Wednesday mornings mean food at QCC… and lots of it. That’s when Bonnie Coleman,Terry Vecchio, and the amazing Facilities staff head over to the Worcester County Food Bank to pick up (literally) 2000 pounds of food. Week after week they show up and have one hour to load all 2000 pounds onto a conveyor belt, weigh it and load the van. Once the van is full, they bring their catch back to campus to get it ready for students in need.
We know this has been a tough time for our students, as well as the community. When the pandemic struck, many lost their jobs or had their hours cut. They were learning from home, their kids were learning from home and trying to make ends meet. It was like trying to find your way in a strange place with all of the lights out. I think we can all agree it was a learning experience for all of us.
On a typical day, the PTK Honor Society at QCC office is bustling with students. The door is always open to current, former and prospective members; there is always someone there to hear you out and guide you in the right direction. But as the pandemic hit, the advisors and officers of Phi Theta Kappa had to re-think all the ways students are supported in our local chapter and they didn’t miss a beat. Before you knew it there were a series of remote engagement activities and new ways to connect with students in order to provide a sense of normalcy, involvement, leadership, scholarship support, and fellowship- everything our chapter and QCC strives for on a daily basis, pandemic or not.
Early college… what is it and why should you consider it? The benefits range from self-confidence to being more likely to earn a bachelor degree. Where to start… Start with a running start.
Wow...what a difference a few weeks can make! You may have been all set to move into your dorm and begin your fall semester, only to find the college or university you were planning to attend has switched course and is no longer offering in-person classes. There won’t be any campus events, masks must be worn at all times if you leave your dorm room, and the threat of an outbreak feels imminent. College looks nothing like you anticipated, and it seems rather tempting to take the year off. You might want to think twice on this one… taking a gap year is likely a decision that may have more consequences, particularly during a pandemic, than you think.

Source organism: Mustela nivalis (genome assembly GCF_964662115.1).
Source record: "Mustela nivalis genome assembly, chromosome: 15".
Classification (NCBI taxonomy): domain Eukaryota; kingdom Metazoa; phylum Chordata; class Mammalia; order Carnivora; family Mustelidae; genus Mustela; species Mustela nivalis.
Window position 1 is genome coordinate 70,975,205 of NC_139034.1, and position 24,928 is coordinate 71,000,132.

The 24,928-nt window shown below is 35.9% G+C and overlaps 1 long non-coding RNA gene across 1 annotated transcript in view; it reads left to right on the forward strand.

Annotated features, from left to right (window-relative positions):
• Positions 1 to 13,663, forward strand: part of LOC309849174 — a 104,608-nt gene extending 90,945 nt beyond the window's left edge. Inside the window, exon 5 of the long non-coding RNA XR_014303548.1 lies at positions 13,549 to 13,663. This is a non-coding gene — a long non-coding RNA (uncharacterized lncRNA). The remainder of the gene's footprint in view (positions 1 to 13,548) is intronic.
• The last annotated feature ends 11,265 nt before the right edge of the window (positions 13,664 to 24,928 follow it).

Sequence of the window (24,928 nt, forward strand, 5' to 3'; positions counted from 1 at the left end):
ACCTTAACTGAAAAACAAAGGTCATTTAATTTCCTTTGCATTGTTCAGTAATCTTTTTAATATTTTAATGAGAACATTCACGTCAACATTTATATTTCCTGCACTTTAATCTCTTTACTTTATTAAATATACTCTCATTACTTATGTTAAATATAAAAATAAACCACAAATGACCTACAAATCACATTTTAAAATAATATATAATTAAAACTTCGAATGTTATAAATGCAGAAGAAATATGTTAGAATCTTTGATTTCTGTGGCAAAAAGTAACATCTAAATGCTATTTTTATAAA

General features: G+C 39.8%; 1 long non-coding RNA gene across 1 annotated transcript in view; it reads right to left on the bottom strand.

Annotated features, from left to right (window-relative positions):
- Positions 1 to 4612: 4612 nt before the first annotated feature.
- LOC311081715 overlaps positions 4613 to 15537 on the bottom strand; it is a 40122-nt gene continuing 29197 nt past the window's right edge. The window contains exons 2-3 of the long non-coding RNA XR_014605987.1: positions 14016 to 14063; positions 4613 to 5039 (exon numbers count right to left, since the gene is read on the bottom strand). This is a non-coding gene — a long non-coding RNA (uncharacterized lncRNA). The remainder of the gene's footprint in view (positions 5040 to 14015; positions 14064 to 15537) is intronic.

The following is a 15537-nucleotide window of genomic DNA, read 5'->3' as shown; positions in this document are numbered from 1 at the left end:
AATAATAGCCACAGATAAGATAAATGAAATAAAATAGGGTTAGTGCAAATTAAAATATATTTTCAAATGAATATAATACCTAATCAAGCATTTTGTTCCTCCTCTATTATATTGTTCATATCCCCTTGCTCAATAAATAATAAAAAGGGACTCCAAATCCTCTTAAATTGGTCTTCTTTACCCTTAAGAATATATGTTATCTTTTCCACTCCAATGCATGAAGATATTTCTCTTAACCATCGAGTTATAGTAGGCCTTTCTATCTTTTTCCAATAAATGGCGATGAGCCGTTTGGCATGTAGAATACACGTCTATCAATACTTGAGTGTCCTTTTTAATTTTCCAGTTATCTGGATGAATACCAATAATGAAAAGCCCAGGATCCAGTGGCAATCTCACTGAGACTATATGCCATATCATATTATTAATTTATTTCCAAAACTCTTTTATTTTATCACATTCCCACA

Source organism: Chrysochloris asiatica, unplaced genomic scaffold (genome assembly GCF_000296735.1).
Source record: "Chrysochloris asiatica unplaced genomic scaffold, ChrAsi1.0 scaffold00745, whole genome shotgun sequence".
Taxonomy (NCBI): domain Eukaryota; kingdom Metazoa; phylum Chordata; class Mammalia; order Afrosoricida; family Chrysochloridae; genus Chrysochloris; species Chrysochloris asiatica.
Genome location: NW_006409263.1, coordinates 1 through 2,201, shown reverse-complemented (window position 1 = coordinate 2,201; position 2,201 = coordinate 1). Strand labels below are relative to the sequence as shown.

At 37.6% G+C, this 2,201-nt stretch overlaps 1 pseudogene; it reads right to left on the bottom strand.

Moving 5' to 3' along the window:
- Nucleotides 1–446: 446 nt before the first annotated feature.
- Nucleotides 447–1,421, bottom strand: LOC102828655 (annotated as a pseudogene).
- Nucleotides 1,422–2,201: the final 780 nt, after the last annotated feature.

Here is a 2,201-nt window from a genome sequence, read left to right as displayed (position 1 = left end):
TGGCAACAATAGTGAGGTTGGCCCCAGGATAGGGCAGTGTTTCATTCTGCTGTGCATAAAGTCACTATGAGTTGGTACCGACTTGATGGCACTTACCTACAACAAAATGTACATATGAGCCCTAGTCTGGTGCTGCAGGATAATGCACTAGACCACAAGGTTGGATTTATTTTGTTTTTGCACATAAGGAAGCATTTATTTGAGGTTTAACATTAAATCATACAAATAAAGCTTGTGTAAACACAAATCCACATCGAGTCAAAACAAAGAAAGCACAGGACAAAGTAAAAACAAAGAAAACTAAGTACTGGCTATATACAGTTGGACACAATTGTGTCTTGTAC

It’s time to get motivated, set some new goals and have the coffee pot on standby for the late night study sessions because back to school is here again. Sounds easy, right? We know starting college for the first time, or coming back after a long time (or even a summer break), can be challenging. But starting a new semester in college during unprecedented times like these – well, you may have to dig a little deeper.
What now? Pack up and hit the road or wait for a decision? Or a decision to be reversed? Or change course completely and go fully remote. Over a dozen colleges right here in MA have switched their plans, decided not to let students back on campus or in the dorms. It’s time to take a good hard look at what you want out of college, what you chose, why you chose it and if it still ‘looks’ the way you envisioned and still makes sense. And especially if it still makes sense financially. College is a big decision during normal times and the pressure of a pandemic adds even more weight.
For most of us, this is our first experience with a pandemic, social distancing, quarantine and isolation. That’s a lot for people to take in, especially in the beginning when the weather had us cooped up inside our homes staying warm and dry. As the Director of QCC’s mentoring program it was certainly an adjustment for me, as well as the participants on both sides. We had to find new ways to communicate, keep in touch and keep that personal connection we worked so hard to build. Matching mentors and mentees takes getting to know people and building the relationship once we make the match takes time and effort as well. So, like so many others, we turned to Zoom, Facetime, phones, iPads, laptops and whatever else was necessary to keep our momentum.
“Sometimes, carrying on, just carrying on, is the superhuman achievement.”
-Albert Camus, The Fall.
We have all been inundated with new terms, phrases and rules of interaction as we quarantine and slowly reintegrate activities we previously may have taken for granted. As we acclimate to our new habits (remembering your mask), we also must look at our new ways of doing things with ever-changing rules often have a learning curve. Until then, we continue to figure it out as we go along. One big change has been higher education and how classes are now being delivered.